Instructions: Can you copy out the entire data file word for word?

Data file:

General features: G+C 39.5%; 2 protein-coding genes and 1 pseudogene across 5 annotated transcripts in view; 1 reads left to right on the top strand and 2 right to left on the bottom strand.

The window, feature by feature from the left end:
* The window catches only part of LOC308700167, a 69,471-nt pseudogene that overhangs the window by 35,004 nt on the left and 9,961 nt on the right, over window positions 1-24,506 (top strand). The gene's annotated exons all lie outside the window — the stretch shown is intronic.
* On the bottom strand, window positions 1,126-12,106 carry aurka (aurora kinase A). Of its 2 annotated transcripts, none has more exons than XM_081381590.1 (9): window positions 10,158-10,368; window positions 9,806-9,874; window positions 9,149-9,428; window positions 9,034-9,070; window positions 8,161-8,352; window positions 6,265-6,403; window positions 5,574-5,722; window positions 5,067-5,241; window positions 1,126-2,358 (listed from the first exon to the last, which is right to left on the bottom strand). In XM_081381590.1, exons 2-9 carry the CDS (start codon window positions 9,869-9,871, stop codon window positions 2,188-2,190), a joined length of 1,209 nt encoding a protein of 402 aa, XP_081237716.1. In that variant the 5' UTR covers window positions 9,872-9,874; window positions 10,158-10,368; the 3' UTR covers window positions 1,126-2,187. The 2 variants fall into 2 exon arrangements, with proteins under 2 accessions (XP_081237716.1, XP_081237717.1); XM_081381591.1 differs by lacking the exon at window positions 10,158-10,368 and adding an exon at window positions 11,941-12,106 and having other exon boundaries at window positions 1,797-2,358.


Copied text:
General features: G+C 39.5%; 2 protein-coding genes and 1 pseudogene across 5 annotated transcripts in view; 1 reads left to right on the top strand and 2 right to left on the bottom strand.

The window, feature by feature from the left end:
* The window catches only part of LOC308700167, a 69,471-nt pseudogene that overhangs the window by 35,004 nt on the left and 9,961 nt on the right, over window positions 1-24,506 (top strand). The gene's annotated exons all lie outside the window — the stretch shown is intronic.
* On the bottom strand, window positions 1,126-12,106 carry aurka (aurora kinase A). Of its 2 annotated transcripts, none has more exons than XM_081381590.1 (9): window positions 10,158-10,368; window positions 9,806-9,874; window positions 9,149-9,428; window positions 9,034-9,070; window positions 8,161-8,352; window positions 6,265-6,403; window positions 5,574-5,722; window positions 5,067-5,241; window positions 1,126-2,358 (listed from the first exon to the last, which is right to left on the bottom strand). In XM_081381590.1, exons 2-9 carry the CDS (start codon window positions 9,869-9,871, stop codon window positions 2,188-2,190), a joined length of 1,209 nt encoding a protein of 402 aa, XP_081237716.1. In that variant the 5' UTR covers window positions 9,872-9,874; window positions 10,158-10,368; the 3' UTR covers window positions 1,126-2,187. The 2 variants fall into 2 exon arrangements, with proteins under 2 accessions (XP_081237716.1, XP_081237717.1); XM_081381591.1 differs by lacking the exon at window positions 10,158-10,368 and adding an exon at window positions 11,941-12,106 and having other exon boundaries at window positions 1,797-2,358.